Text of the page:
Toxic leak issue festering
In response to a question by an IOC member, Abe said: “The impact [of the leak] has been completely blocked within the port facilities of the nuclear plant...In numerical terms, the level [of contaminants] monitored in waters off Fukushima Prefecture is one-500th of the standards set under the World Health Organisation guidelines for drinking-water quality.”
By using hard facts that ruled out the possibility that contaminated water might have an adverse impact on the Olympics, Abe’s explanation helped dispel concerns held by some IOC members.
The government must steadily bring an end to these toxic water leaks.
The 1964 Tokyo Olympics showed the international community that Japan was back on its feet after the end of World War II. In step with the holding of the Games, the Tokaido Shinkansen bullet train line went into operation between Tokyo and Osaka, and the Shuto Expressway network was built in the capital. Tokyo’s infrastructure was upgraded by leaps and bounds.
What legacy will the 2020 Olympics leave for future generations?
The expectations for the Games are massive. Abe even went as far as describing them as the “fourth arrow” of Abenomics, his economic policies comprising the “three arrows” of bold monetary easing, fiscal stimulus and a growth strategy.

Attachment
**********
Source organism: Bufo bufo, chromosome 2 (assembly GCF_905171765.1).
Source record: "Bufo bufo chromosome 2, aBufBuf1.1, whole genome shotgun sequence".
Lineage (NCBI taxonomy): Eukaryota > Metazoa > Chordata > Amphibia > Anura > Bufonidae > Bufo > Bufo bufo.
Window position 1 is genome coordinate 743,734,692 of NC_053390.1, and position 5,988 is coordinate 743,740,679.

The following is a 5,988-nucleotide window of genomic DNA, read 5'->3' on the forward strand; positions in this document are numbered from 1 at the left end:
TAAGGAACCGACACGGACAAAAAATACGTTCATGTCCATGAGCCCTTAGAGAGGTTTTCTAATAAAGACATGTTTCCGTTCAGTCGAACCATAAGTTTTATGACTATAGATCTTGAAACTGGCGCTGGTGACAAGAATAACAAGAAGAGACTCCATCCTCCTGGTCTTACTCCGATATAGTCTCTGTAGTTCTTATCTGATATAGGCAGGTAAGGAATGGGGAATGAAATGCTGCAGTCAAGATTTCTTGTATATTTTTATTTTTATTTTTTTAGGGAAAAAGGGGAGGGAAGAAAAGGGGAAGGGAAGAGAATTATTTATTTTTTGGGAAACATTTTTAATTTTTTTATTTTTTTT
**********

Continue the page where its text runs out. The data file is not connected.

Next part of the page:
The economic effects of the Games are estimated at 3 trillion yen, and 150,000 jobs will be created.
The Olympics will certainly generate a ripple effect that reaches various sectors, including the construction industry, which will build Games-related facilities, and tourism and real estate. The share prices of “Olympics-related” companies have shown signs of rising since the IOC’s decision.
We hope hosting the Games will reinvigorate not only Tokyo, but also areas affected by the Great East Japan Earthquake and the nation as a whole.
It is also necessary to steadily promote environmentally conscious construction projects, including the use of renewable energy to power facilities for major events and large greenery projects in the Tokyo Bay area.
As Tokyo prepares to hold the Paralympics, it is important to promote efforts to make the city barrier-free and easier to get around for people with disabilities.
Strategic athlete development
Excellent performances by Japanese athletes will be crucial for making the Games sizzle. The leading athletes in seven years are more than likely now middle or high school students. An increasing number of children will undoubtedly put their heart into their favourite sports as they dream of participating in the Games in their home country.
The Education, Culture, Sports, Science and Technology Ministry and the Japanese Olympic Committee need to strategically development athletes, with the focus on today’s middle and high school students.
The programme at the 2020 Tokyo Olympics will feature 28 sports, including wrestling, whose return as an Olympic sport was decided Sunday.
We can hardly wait for the Games to start seven years from now.